The 6th of June marks the annniversary of the first release of webOS to consumers. Released in 2009, it is now 5 years old and it is almost three years since HP ceased production of hardware. The OS itself was still developed for a time and this year we have seen the results. LG have produced the first televisions running the system and have already sold a million of the sets. Also the ‘Mochi/Eel’ redesign was open-sourced to the community. There are already a number of projects using this new look.
ACL’s bumpy ride to full release was accomplished and Touchpad users are exploring Android apps from several stores. There was also the AndroidChroot project for the Pre3.
The webOS-Ports team continue their work and the latest version can be built for the Nexus 4. As we eagerly await alpha 3, diligent developers continue to post on the forums updating and fixing apps and the system itself. 2014 has brought the best news for this sytem in a long while and we can hope for more between now and the next webOS anniversary.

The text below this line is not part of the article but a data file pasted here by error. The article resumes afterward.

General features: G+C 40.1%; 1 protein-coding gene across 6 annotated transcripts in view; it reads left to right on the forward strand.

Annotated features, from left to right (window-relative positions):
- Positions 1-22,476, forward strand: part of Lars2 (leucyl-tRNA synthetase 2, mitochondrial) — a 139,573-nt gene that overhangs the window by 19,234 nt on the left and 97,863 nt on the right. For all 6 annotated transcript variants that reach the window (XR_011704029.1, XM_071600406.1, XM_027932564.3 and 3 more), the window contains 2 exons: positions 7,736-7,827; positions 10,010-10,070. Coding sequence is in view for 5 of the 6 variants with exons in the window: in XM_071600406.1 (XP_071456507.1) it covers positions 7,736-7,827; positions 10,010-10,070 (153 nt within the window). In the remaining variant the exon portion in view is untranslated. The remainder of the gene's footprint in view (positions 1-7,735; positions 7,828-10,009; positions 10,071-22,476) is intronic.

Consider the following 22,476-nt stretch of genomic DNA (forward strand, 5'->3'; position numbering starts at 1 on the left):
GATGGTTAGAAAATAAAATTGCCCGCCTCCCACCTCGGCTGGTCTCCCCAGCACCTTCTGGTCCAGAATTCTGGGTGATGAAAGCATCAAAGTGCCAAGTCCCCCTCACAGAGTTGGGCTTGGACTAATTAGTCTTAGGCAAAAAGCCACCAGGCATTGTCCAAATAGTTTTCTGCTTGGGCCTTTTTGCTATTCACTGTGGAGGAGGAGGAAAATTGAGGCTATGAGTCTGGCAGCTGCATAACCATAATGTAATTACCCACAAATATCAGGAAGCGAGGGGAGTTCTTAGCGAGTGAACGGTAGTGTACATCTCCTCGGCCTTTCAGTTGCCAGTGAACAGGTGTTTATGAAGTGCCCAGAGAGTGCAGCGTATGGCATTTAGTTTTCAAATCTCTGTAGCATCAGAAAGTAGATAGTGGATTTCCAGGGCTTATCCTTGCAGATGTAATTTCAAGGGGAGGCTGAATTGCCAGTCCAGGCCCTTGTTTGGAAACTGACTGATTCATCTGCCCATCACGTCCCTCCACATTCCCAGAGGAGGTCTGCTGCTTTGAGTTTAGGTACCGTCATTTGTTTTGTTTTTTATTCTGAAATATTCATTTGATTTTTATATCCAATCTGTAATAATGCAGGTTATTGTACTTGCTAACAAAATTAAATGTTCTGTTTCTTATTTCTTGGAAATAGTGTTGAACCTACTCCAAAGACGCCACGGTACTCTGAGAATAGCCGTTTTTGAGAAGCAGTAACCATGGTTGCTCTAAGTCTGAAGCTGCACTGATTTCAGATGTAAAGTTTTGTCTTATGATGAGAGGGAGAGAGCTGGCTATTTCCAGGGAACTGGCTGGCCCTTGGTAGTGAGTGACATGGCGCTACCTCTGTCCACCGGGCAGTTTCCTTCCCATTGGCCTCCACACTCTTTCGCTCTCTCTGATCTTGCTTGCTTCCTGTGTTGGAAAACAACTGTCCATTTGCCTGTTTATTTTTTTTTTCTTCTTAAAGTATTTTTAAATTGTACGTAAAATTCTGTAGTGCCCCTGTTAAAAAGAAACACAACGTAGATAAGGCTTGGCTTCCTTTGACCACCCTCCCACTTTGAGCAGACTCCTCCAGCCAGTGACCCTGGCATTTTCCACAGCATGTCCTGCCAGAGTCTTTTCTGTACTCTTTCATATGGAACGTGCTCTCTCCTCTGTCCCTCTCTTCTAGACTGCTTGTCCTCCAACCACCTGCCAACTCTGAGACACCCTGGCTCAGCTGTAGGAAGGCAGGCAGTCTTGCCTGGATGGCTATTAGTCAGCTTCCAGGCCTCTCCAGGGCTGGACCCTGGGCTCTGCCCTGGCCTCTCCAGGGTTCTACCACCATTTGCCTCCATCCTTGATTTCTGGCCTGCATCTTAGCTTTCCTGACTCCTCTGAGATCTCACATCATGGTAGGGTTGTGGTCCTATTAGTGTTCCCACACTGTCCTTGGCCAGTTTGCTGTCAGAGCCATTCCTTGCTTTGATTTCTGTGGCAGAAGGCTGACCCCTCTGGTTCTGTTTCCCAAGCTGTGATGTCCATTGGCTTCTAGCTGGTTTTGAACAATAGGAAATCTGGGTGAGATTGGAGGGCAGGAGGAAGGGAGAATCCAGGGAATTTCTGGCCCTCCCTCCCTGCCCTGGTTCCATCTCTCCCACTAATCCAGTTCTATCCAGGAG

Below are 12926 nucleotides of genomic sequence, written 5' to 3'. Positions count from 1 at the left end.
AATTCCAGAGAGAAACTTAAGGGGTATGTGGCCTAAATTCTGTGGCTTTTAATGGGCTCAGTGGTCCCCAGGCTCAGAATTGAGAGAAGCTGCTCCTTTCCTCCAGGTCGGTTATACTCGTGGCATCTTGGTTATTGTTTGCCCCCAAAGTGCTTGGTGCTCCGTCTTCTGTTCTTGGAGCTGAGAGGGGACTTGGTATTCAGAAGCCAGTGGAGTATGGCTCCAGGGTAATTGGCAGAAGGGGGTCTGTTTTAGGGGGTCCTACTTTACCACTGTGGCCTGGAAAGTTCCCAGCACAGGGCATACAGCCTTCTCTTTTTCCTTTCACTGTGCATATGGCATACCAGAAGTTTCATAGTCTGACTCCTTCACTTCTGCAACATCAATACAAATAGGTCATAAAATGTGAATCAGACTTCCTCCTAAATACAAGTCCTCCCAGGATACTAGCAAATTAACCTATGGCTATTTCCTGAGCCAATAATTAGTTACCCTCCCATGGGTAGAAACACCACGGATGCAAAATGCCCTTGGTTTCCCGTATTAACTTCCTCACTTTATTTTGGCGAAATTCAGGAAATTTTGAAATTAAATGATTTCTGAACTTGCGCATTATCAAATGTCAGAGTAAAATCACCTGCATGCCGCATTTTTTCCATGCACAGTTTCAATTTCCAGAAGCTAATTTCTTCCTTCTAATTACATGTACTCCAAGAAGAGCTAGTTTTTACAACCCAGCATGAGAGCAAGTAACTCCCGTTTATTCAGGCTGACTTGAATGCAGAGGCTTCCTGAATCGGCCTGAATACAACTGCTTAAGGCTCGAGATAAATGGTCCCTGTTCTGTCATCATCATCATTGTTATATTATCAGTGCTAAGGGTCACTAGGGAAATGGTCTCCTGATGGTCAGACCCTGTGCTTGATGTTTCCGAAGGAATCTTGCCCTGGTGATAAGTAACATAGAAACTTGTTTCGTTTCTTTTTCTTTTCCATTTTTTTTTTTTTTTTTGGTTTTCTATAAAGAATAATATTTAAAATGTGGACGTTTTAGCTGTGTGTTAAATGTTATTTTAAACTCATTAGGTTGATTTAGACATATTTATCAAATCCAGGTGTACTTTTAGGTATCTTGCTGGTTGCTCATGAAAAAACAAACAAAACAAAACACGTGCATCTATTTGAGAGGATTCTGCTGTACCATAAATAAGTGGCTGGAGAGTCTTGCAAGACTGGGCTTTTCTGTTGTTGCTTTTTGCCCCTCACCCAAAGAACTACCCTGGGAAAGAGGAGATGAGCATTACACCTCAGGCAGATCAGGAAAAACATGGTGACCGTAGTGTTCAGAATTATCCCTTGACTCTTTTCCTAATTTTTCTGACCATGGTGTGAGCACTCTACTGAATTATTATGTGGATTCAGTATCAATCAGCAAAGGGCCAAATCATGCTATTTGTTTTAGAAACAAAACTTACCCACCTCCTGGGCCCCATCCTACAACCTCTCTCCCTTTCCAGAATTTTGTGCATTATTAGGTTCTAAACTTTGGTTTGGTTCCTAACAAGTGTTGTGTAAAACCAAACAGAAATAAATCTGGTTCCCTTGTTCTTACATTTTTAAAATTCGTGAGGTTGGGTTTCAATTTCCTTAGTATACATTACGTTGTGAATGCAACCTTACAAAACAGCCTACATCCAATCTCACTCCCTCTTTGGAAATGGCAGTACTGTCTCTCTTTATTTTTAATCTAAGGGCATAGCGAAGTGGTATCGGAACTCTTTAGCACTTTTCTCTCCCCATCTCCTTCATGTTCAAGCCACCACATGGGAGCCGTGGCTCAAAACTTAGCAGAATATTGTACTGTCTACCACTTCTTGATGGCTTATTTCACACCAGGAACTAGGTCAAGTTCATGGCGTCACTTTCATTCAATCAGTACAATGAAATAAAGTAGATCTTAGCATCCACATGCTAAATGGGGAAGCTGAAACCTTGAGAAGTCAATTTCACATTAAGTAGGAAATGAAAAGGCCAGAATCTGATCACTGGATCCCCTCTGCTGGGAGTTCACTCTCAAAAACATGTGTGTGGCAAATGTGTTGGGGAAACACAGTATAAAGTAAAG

Fresh news is thin on the ground at the moment. While we wait for the next big story, allow us to introduce Matthew Van Densen, our new volunteer writer. He will be presenting a new series looking at how the existing devices hold up in 2014. If you are thinking of returning to webOS or trying it for the first time, these articles should give you an idea of which device will suit you best.
Derek Anderson is back in Minneapolis for another Enyo meetup! Following on from an introduction at the start of this month, he will be showing how to set up your development environment, prototype your app and also how to connect it to a public API.
The fun starts at 7pm. More information and registration is here.
There are a couple of popular games out there at the moment that involve sliding numbered tiles around. One is Asher Vollmer’s ‘Three’s’, another is ‘2048,‘ by Gabriele Cirulli. Click that link and you can play it in your web browser. These type of games are ideal for the screen and touch interface of the modern smartphone. On the forums of webOS Nation, member juerg.riehen asked if anyone was able to port the open-source code into a webOS app. That was the 6th of April. Within two days, webOS mapping expert 72ka (aka Jan Heman) responded to the challenge. It’s in Preware, now. You can go and get it, but we don’t get much chance to review new, trendy games on pivotCE, so stick around for a quick read: